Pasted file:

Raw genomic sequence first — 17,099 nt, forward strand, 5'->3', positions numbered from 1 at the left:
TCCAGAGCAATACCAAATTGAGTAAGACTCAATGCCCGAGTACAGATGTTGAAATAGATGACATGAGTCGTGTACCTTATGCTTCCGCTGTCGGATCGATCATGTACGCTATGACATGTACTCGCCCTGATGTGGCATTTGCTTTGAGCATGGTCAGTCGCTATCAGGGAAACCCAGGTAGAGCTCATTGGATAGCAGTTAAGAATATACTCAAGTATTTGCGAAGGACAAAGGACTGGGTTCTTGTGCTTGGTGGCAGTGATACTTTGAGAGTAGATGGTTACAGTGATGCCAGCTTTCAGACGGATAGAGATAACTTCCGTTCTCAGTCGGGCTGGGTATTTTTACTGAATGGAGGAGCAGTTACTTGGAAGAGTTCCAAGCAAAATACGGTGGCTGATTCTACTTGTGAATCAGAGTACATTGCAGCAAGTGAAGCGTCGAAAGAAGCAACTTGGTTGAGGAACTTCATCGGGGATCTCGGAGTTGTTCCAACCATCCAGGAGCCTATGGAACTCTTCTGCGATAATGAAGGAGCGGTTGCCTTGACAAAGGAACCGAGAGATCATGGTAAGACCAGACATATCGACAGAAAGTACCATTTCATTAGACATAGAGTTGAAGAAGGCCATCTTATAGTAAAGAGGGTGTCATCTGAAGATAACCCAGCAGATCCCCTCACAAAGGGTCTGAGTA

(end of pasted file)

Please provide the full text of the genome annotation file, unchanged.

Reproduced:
Raw genomic sequence first — 17,099 nt, forward strand, 5'->3', positions numbered from 1 at the left:
TCCAGAGCAATACCAAATTGAGTAAGACTCAATGCCCGAGTACAGATGTTGAAATAGATGACATGAGTCGTGTACCTTATGCTTCCGCTGTCGGATCGATCATGTACGCTATGACATGTACTCGCCCTGATGTGGCATTTGCTTTGAGCATGGTCAGTCGCTATCAGGGAAACCCAGGTAGAGCTCATTGGATAGCAGTTAAGAATATACTCAAGTATTTGCGAAGGACAAAGGACTGGGTTCTTGTGCTTGGTGGCAGTGATACTTTGAGAGTAGATGGTTACAGTGATGCCAGCTTTCAGACGGATAGAGATAACTTCCGTTCTCAGTCGGGCTGGGTATTTTTACTGAATGGAGGAGCAGTTACTTGGAAGAGTTCCAAGCAAAATACGGTGGCTGATTCTACTTGTGAATCAGAGTACATTGCAGCAAGTGAAGCGTCGAAAGAAGCAACTTGGTTGAGGAACTTCATCGGGGATCTCGGAGTTGTTCCAACCATCCAGGAGCCTATGGAACTCTTCTGCGATAATGAAGGAGCGGTTGCCTTGACAAAGGAACCGAGAGATCATGGTAAGACCAGACATATCGACAGAAAGTACCATTTCATTAGACATAGAGTTGAAGAAGGCCATCTTATAGTAAAGAGGGTGTCATCTGAAGATAACCCAGCAGATCCCCTCACAAAGGGTCTGAGTA